Uganda getting set for 24,000 megawatts nuclear plant

Peter 16th May, 2024 Energy Pedson Mumbere
Uganda getting set for 24,000 megawatts nuclear plant

Top Ministry of Energy and Mineral Resources officials pose for a group photo with representatives of the International Atomic Energy Agency (IAEA) at the meeting on Monday.


Uganda's uranium exploration is gaining momentum to meet global energy demands, with plans for a 24,000MW nuclear power station by 2040, Irene Batebe, the permanent secretary for the ministry of Energy and Minerals Development, has said.

‘’The exploration and evaluation of uranium resources, supported by the International Atomic Energy Agency, are vital to ensuring a sustainable supply of nuclear fuel for Uganda's planned nuclear power plants and research reactors. Uganda's uranium exploration is gaining momentum to meet global energy demands, with plans for 24,000MW nuclear power by 2040,” she said.

Speaking at the Integrated Uranium Production Cycle Review Mission conference at Speke Resort Munyonyo, Batebe added that the Government is planning to establish a Centre for Nuclear Science and Technology for nuclear education, training, research and development of uranium for radioisotopes for industrial and medical applications.

  • Worldwide, the demand for uranium is increasing and the uranium production cycle involves exploration, mine construction, operation, and decommissioning.

Batebe said Uganda is progressing with detailed uranium exploration and will soon move to the construction phase of its first nuclear power station. She said the Integrated Uranium Production Cycle Review symposium comes at the right time as it would help to guide both exploration and infrastructure development for the next phase.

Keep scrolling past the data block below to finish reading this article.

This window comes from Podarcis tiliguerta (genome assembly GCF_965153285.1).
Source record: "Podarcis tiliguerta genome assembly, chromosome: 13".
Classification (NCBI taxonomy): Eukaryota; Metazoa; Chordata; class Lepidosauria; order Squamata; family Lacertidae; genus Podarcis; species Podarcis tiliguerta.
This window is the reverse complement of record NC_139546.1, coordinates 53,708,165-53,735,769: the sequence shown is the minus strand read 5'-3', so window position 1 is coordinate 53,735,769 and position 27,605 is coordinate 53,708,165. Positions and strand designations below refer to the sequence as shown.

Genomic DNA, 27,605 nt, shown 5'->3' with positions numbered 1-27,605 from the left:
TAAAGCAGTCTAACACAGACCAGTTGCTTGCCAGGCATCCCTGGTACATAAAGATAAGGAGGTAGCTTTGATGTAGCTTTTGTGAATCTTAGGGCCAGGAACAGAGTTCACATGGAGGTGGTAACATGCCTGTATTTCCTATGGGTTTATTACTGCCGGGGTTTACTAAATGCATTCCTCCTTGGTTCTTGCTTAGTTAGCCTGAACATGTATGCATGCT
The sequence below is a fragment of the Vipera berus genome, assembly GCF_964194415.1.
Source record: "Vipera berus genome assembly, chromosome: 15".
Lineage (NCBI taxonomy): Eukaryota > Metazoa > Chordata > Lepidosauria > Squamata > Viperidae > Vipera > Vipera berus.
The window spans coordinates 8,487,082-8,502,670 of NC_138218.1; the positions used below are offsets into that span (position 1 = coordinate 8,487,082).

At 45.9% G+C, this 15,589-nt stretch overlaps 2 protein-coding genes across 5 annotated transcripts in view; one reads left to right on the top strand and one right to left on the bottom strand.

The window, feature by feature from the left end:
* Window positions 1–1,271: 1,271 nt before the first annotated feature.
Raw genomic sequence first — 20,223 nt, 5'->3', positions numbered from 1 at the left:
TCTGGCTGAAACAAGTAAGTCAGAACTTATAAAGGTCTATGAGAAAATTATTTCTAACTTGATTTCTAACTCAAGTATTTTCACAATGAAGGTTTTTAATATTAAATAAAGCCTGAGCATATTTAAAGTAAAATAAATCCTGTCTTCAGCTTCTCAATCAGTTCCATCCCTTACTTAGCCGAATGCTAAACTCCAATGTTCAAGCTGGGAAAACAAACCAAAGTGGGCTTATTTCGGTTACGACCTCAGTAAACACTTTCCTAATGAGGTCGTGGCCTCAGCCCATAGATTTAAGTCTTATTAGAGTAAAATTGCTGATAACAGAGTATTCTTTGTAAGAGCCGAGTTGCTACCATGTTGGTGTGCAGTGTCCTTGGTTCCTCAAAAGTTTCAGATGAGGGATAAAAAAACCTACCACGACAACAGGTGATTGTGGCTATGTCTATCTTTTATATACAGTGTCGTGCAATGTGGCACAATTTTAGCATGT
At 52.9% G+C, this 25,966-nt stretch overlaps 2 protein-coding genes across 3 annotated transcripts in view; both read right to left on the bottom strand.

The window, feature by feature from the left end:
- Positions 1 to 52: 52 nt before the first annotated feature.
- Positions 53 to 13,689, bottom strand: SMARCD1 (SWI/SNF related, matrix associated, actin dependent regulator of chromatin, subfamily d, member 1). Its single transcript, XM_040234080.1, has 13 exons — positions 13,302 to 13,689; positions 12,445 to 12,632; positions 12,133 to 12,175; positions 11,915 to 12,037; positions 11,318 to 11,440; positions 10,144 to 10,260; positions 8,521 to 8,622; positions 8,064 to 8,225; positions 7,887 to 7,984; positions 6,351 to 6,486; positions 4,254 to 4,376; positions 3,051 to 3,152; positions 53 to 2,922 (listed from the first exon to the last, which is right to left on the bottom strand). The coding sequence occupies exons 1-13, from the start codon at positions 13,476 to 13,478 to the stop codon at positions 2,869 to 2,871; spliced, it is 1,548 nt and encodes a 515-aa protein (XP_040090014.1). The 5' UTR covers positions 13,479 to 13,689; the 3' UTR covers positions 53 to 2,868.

The event is being hosted by the Government through the Ministry of Energy and Mineral Development, in partnership with the International Atomic Energy Agency.

  • The objectives of the Review Mission in Uganda will include providing Uganda with an objective assessment of the status of its national infrastructure for uranium exploration, mining, and processing. The mission also aims to acknowledge areas of good practice and offer suggestions or recommendations for improvement.

Phiona Nyamutoro, the State Minister for Minerals, highlighted the significance of this peer review mission in evaluating and enhancing Uganda's uranium production cycle.

”This mission will support Uganda in enhancing regulatory, operational, social, environmental, and safety performance throughout the uranium production cycle, aligning with the country's nuclear power aspirations,” she said. ‘’With a growing energy demand, for key infrastructural developments, government seeks to utilize hydropower potential and explore nuclear power options.’’

Adrienne Hanly, the Technical Lead for Uranium Resources and Production at IAEA, said the recruitment of international experts started in February, with the selection process completed by 8 March 2024. In April, International Atomic Energy Agency (IAEA) experts began reviewing evaluation forms and other related materials.

According to Uganda’s Vision 2040, the Government is committed to developing nuclear power from the available uranium resources in the country to reduce the energy deficit. Furthermore, the National Development Plan III (2020/21-2024/25) indicates the willingness to support uranium exploration through a proposed project on Uranium Exploration for Peaceful and Scientific Applications.

  • In 2016, Uganda signed a Memorandum of Understanding (MoU) with Russia to cooperate in the development of nuclear energy. This agreement included feasibility studies for nuclear power plants and training for Ugandan personnel in the nuclear field.
  • Globally, uranium-powered stations have been popular for decades as the mineral fuel packs a tremendous amount of energy in a small volume. This means that a relatively small amount of uranium can produce a large amount of electricity, making nuclear power plants highly efficient.

The U.S. has the largest number of nuclear power plants in the world, and nuclear energy accounts for 20% of its electricity generation. Ongoing research and development in nuclear technology continue to improve safety, efficiency, and waste management practices, making nuclear power an increasingly attractive option for clean energy generation worldwide.

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